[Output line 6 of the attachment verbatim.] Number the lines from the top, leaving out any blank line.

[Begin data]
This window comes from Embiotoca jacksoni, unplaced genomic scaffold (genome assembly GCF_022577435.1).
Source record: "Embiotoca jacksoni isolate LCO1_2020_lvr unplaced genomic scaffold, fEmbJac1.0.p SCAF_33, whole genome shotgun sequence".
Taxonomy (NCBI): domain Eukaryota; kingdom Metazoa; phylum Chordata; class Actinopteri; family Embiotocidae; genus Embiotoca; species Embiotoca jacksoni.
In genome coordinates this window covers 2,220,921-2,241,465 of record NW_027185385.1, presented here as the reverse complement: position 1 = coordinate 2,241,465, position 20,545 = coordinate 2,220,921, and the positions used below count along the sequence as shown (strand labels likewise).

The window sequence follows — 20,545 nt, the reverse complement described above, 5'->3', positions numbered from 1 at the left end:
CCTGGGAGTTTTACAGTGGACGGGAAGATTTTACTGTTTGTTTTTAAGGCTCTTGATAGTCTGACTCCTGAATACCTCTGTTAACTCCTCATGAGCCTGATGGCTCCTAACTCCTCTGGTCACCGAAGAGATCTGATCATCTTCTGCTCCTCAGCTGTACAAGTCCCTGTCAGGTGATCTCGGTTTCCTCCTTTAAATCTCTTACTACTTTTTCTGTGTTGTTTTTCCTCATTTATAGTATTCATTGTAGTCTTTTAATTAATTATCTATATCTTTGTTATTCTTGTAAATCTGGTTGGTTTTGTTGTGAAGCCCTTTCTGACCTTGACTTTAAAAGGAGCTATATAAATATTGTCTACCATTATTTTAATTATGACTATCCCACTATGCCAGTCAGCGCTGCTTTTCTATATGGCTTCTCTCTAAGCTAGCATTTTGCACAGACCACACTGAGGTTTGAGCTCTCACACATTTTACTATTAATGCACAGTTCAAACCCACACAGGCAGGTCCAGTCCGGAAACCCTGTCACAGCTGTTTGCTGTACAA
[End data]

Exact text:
CCTGGGAGTTTTACAGTGGACGGGAAGATTTTACTGTTTGTTTTTAAGGCTCTTGATAGTCTGACTCCTGAATACCTCTGTTAACTCCTCATGAGCCTGATGGCTCCTAACTCCTCTGGTCACCGAAGAGATCTGATCATCTTCTGCTCCTCAGCTGTACAAGTCCCTGTCAGGTGATCTCGGTTTCCTCCTTTAAATCTCTTACTACTTTTTCTGTGTTGTTTTTCCTCATTTATAGTATTCATTGTAGTCTTTTAATTAATTATCTATATCTTTGTTATTCTTGTAAATCTGGTTGGTTTTGTTGTGAAGCCCTTTCTGACCTTGACTTTAAAAGGAGCTATATAAATATTGTCTACCATTATTTTAATTATGACTATCCCACTATGCCAGTCAGCGCTGCTTTTCTATATGGCTTCTCTCTAAGCTAGCATTTTGCACAGACCACACTGAGGTTTGAGCTCTCACACATTTTACTATTAATGCACAGTTCAAACCCACACAGGCAGGTCCAGTCCGGAAACCCTGTCACAGCTGTTTGCTGTACAA